Rated R

Remember District 9? You know, Neill Blomkamp’s critically acclaimed sci-fi political allegory on post-apartheid South Africa? Well, Sony Pictures is certainly hoping you do. Because Elysium, with its $115 million blockbuster price tag ($85 million more than District 9‘s cost), is the latest brainchild from that very same man. And having already dished out feel-good summer flops like After Earth and White House Down, Sony’s really hoping you’re up for a good ol’ politically charged sci-fi romp. So without further ado, I give you…

Earth, 2154. An overcrowded wasteland of crime, poverty and medical malnourishment. The world’s financial elite, having grown tired of such earthly problems, have long ago placed their former home in the rearview and now reside on Elysium: an enormous space station habitat hovering just above Earth, shaped like the Mercedes-Benz logo. Matt Damon aptly plays Max, your average earthly felon working a grueling factory job in the Juarez-like state of modern-day Los Angeles. As an orphaned child, Max looked to the sky and dreamed of someday reaching Elysium’s rolling green hills, lavish swimming pools and cure-all medical pods. He shared as much with the boyhood love of his life, Frey (played by Alice Braga as an adult), who now works as a nurse in one of L.A.’s many congested hospitals. But stopping Max and countless others from ever achieving said dream is Secretary of Defense Delacourt (Jodie Foster), who, in the name of Homeland Security, routinely shoots down any and all illegal-immigrant-carrying space modules that attempt to breach Elysium’s atmosphere. Those that actually make it to the surface are quickly arrested by droids and deported back to Earth.

It goes without saying that Blomkamp has created a parable to the current condition of U.S. immigration laws. While a bit heavy-handed in approach, the back story itself is presented genuinely and is quite tolerable. Elysium’s sets and visual effects are also well-thought and seamless, respectively, and the reputable acting forces of Damon and Foster bolster characters that could fail miserably with lesser talent. That being said, when Max becomes the victim of radiation poisoning that leaves him just five days to live, it’s not without sincerity that we root for him in his sudden urgent need to reach the medical wonders of Elysium.


But it’s no small feat to make those hallowed grounds on just five days’ notice. Max is forced to dive into his past, taking a job from hacker/human smuggler Spider (Wagner Moura); a job that ultimately requires him to capture defense weapons mogul John Carlyle (William Fichtner) in order to transfer encrypted information regarding Elysium from Carlyle’s brain into his own. Carlyle, unbeknownst to Max and Spider, is in cahoots with Secretary Delacourt, planning a technological coup that will ensure continued, unflinching efforts to keep earthly undesirables out of Elysium. (The pairing turns out to be a curious reuniting of the Foster-Fichtner tandem that helped drive Contact.)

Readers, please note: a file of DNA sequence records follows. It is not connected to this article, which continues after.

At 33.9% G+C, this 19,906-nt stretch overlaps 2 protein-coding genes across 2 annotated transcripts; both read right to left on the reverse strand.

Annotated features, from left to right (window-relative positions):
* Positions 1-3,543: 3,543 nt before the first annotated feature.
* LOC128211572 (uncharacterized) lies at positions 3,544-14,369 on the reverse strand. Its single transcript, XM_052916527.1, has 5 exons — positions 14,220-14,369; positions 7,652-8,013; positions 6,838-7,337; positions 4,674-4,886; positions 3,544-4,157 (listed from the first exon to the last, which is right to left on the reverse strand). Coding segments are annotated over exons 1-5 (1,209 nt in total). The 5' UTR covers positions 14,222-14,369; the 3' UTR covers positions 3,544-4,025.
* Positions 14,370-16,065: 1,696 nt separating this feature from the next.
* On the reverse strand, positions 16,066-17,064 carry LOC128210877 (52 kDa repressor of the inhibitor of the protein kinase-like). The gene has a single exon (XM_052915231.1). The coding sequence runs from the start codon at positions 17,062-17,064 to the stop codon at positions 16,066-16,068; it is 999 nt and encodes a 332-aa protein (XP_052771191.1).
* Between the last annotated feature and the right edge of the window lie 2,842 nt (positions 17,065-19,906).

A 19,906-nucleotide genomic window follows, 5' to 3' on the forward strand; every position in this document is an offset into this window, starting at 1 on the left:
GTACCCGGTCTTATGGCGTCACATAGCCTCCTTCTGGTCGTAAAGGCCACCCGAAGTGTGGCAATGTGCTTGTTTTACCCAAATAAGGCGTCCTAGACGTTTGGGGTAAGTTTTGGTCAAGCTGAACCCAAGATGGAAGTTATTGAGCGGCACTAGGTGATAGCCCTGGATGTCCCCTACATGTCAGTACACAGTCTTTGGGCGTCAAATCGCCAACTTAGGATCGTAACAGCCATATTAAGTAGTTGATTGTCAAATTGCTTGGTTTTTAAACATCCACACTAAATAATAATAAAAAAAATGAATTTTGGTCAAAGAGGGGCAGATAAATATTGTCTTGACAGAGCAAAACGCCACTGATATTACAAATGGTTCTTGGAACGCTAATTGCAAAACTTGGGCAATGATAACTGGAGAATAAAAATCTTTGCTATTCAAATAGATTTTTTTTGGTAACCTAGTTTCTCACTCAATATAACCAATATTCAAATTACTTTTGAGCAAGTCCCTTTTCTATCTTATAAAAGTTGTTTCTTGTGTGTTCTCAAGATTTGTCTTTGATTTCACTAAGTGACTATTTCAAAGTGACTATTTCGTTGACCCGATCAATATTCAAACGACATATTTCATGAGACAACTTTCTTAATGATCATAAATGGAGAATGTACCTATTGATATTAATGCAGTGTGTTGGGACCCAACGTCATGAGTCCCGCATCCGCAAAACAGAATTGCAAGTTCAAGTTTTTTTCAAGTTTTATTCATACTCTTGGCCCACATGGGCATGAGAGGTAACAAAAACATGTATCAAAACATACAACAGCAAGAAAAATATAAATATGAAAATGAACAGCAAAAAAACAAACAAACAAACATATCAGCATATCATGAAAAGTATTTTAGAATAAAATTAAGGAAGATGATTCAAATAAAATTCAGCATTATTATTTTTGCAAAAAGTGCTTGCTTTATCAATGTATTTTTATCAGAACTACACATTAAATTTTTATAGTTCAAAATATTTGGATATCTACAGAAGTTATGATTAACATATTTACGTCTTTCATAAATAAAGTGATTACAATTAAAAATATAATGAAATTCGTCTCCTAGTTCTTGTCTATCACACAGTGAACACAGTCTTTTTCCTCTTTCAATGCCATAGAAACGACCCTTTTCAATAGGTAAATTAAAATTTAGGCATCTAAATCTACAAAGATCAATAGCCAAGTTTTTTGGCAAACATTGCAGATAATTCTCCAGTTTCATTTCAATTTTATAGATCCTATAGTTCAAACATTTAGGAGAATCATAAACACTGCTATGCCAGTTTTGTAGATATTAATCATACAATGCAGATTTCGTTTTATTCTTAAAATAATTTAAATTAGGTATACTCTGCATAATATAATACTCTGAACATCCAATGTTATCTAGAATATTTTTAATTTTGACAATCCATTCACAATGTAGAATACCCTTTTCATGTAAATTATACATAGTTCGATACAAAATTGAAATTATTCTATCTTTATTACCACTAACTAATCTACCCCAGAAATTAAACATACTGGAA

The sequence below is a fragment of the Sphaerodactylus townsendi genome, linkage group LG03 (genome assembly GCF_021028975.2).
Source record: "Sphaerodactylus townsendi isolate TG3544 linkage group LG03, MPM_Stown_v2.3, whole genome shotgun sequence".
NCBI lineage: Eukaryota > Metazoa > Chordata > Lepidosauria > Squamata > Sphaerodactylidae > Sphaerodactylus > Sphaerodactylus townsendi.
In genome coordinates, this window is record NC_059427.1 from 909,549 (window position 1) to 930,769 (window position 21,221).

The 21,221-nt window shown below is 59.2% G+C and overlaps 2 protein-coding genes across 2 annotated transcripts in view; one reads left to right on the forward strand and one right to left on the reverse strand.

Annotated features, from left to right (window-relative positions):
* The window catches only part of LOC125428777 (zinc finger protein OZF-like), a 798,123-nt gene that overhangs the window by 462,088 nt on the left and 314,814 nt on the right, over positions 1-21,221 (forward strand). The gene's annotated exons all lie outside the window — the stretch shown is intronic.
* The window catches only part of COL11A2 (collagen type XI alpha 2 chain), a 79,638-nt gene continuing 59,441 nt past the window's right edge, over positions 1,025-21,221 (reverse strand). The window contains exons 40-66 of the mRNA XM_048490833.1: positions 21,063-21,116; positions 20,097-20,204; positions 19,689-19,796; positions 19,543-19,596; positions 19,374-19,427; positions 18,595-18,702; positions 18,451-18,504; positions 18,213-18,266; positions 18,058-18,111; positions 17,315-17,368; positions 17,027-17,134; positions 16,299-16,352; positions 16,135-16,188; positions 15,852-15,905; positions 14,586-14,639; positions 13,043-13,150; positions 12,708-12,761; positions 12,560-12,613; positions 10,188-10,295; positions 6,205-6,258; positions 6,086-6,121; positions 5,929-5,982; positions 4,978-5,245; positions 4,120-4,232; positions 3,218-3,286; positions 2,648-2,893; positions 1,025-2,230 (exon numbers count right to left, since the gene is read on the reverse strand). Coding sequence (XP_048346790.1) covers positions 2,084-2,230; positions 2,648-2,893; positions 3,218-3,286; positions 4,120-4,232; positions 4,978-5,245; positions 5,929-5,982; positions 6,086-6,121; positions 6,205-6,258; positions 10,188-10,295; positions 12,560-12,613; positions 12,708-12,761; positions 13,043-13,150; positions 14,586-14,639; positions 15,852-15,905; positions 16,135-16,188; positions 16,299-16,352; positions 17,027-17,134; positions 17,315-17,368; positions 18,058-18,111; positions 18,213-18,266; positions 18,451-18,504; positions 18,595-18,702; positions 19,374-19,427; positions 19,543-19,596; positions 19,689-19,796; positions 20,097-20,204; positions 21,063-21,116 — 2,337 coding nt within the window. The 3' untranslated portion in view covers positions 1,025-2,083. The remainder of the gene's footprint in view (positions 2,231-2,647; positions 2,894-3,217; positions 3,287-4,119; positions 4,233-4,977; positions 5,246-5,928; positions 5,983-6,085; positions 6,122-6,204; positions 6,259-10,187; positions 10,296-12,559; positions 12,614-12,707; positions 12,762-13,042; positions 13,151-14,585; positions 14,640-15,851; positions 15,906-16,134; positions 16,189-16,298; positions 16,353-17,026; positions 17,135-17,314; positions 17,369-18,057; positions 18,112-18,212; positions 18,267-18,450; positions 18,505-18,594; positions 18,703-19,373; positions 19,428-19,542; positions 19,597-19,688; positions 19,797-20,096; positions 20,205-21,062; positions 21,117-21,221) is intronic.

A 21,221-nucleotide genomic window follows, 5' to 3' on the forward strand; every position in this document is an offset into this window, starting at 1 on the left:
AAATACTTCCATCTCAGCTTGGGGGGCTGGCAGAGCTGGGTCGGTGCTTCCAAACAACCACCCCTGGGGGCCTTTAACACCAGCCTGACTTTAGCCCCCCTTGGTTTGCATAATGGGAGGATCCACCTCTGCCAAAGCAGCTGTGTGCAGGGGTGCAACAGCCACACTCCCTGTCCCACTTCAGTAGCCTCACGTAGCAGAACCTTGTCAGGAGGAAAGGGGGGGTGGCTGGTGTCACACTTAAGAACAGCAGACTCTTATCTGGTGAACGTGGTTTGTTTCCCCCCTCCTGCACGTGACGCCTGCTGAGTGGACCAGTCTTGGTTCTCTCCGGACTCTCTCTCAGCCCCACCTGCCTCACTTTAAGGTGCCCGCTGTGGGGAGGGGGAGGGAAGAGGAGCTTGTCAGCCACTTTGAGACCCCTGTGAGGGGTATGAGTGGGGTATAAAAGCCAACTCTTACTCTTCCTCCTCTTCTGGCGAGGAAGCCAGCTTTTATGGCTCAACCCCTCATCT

At this point the film begins to peak. Max is fitted with a powerful exoskeleton to give his ailing body Herculean strength, which then allows him to go on the warpath against brilliantly fluid CGI droids, as well as a more-than-adequate super villain/rogue military agent named Kruger (Sharlto Copley). For a good 30 to 45 minutes, the barefaced transparencies of Elysium’s plot are put aside, and sci-fi fans are treated to compelling action sequences played out by characters not without merit of intrigue. As the climax begins to unfold and the love interest finds its way back into the picture—complete with leukemia-stricken daughter—Elysium has managed to establish itself as having just enough heart and prowess to defeat many shortcomings, including a cliché ending.

But at the end of the day, Elysium’s relevance around the water cooler will be its stance on the controversial state of U.S. immigration laws. Does it totally succeed in presentation? No. Republicans will hate it. Others will say it panders—which it does. But c’mon. At its best, Elysium follows humbly in the footsteps of sci-fi classics that pushed a political agenda, like The Day the Earth Stood Still and Planet of the Apes. At its worst, it simply stirs the drink. But you could do a lot worse than that.